On December 17 2017 the National Waters Commission (CONAGUA) submitted to the Federal Regulatory Betterment Commission its draft revision of Official Standard NOM-001-SEMARNAT-1996, which establishes the maximum permissible levels of pollutants in wastewaters discharged into national waters or properties.

The draft aims to modernise the official standard by including additional terms and definitions, pollutants and parameters regarding wastewater discharge into federal waters, as well as new sampling and reporting frequency obligations.

New parameters

Under the National Waters Law and its associated regulations, any person or company required to discharge wastewater into a national water body or property can do so only by securing a wastewater discharge permit from the CONAGUA. Discharge permit holders are usually required to:

  • comply with the maximum allowable pollutant thresholds set out under the official standard;
  • take water samples during a specific period through authorised and accredited laboratories;
  • record wastewater volumes; and
  • pay wastewater duties on a quarterly basis.

The proposed amendments to the official standard introduce the following additional parameters, which could affect a wide range of industrial, commercial and agricultural operations:

  • chemical oxygen demand;
  • total organic carbon (as a substitute for chemical oxygen demand in the case of highly chlorinated discharges);
  • hydrogen potential;
  • helminth eggs;
  • escherichia coli;
  • enterococcus faecalis;
  • water colour; and
  • acute toxicity.

Conversely, the proposed amendments remove the following parameters:

  • floating material;
  • sedimentable solids; and
  • biochemical oxygen demand.

The replacement of some parameters and the inclusion of new ones are based on the need for more trustworthy and precise analysis results that can clearly evidence whether a wastewater discharge could harm an aquatic ecosystem. For instance, the inclusion of total organic carbon aims to replace the chemical oxygen demand as a parameter for highly chlorinated discharges (those showing levels above 1,000 milligrams per litre of chloride).

Sampling frequency

The draft revised NOM-001-SEMARNAT-1996 takes a more conservative approach to the frequency of sampling and reporting obligations required for municipal and non-municipal wastewater discharges:

  • For municipal discharges, the population range of 20,001 to 50,000 inhabitants has been replaced by a range of 10,001 to 50,000, which will require quarterly sampling and reporting as opposed to the quarterly sampling and bi-annual reporting required at present.
  • For non-municipal discharges, the 2,501 to 20,000 inhabitants range has been replaced with a 2,501 to 10,000 inhabitants range, which requires bi-annual sampling and quarterly reporting as opposed to the bi-annual sampling and annual reporting required at present.

Further, to determine the sampling and reporting frequency for non-municipal discharges, organic carbon and chemical oxygen demand will be considered, along with total suspended solids. This will replace the existing system, which considers only biochemical oxygen demand and total suspended solids, and eliminate the possibility of having annual reporting obligations (responsible parties will be mandated to take samples on a quarterly or bi-annual basis, as applicable). This change to the sampling and reporting frequency scheme aims to monitor risky and highly chlorinated discharges more closely.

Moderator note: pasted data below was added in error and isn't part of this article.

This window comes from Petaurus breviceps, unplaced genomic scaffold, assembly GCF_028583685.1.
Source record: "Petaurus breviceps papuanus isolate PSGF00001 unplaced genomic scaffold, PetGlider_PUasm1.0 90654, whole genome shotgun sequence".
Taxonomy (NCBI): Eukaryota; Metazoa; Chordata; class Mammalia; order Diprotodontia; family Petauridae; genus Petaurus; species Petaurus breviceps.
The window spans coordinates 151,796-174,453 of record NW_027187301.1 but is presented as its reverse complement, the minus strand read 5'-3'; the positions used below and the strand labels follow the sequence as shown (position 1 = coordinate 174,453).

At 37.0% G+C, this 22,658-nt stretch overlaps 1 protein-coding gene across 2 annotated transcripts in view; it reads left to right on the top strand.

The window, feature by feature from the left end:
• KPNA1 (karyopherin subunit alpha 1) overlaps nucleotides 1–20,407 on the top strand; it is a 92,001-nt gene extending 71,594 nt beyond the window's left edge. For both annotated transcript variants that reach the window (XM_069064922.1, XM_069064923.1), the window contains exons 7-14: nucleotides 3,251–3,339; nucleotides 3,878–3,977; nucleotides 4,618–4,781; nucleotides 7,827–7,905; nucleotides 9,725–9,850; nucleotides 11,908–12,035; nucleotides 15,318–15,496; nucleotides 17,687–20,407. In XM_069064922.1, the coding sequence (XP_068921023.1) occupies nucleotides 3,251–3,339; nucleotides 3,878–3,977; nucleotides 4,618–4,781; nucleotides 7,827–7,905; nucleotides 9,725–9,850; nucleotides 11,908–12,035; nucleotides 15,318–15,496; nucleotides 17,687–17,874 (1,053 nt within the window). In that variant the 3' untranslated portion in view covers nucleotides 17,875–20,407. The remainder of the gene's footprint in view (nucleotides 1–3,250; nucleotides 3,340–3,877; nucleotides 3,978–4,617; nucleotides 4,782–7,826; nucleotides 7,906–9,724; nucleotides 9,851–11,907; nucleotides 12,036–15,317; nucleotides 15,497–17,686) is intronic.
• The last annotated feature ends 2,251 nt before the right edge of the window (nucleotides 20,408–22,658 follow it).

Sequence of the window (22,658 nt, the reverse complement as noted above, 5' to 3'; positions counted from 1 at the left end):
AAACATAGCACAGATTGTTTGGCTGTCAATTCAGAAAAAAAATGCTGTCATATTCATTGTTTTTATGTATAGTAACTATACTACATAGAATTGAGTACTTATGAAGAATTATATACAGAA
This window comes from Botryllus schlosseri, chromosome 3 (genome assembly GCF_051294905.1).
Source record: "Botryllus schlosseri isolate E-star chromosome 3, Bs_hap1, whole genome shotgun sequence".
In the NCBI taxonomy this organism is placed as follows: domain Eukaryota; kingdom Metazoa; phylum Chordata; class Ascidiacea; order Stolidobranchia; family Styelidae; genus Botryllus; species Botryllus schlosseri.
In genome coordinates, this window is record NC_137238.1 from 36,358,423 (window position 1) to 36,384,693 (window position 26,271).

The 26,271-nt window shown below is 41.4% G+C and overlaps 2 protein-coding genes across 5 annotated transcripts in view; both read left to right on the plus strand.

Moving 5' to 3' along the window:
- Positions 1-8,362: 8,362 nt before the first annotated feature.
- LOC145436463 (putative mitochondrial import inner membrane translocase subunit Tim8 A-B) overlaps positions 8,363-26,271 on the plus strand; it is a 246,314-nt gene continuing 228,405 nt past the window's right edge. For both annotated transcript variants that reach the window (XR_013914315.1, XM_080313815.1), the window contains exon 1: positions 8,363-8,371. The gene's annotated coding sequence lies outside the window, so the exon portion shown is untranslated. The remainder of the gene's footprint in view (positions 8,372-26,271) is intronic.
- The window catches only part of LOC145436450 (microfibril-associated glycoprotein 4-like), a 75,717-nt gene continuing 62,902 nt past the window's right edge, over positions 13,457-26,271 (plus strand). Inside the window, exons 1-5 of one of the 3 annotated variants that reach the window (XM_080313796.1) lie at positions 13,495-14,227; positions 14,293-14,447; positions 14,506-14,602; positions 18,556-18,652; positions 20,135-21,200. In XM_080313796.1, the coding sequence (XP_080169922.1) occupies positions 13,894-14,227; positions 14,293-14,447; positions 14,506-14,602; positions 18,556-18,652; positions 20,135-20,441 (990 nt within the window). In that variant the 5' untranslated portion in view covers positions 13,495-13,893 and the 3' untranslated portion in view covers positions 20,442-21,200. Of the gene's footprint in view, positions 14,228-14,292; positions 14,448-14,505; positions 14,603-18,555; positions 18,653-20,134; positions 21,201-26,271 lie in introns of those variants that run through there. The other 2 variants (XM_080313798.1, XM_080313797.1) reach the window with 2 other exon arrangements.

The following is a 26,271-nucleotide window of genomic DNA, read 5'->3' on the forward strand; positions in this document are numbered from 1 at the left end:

Notwithstanding the above, NOM-001-SEMARNAT-1996 permit holders must continue to comply with other sampling and reporting obligations, such as those provided under the Federal Duties Law, which contains complementary rules for the determination of payment schemes applicable to wastewater discharges into federal bodies based on the quality of the discharge.


Although the CONAGUA's proposed changes to NOM-001-SEMARNAT-1996 may seem technical in nature, the legal implications should not be dismissed. Companies should pay close attention to the official publication of the official standard in the Federal Official Gazette, as it could change their entire compliance programme and require certified wastewater analysis laboratories to renew or update their certifications to include the new parameters. This should be of particular concern for companies which fall under the scope of the official standard, as they are required to carry out all wastewater sampling and analysis via an authorised and certified laboratory to avoid the CONAGUA deeming the results invalid.

As with all Mexican official standard update procedures undergoing public consultation via the Federal Regulatory Betterment Commission, the draft revised NOM-001-SEMARNAT-1996 is still subject to modification before its official publication and enforcement.

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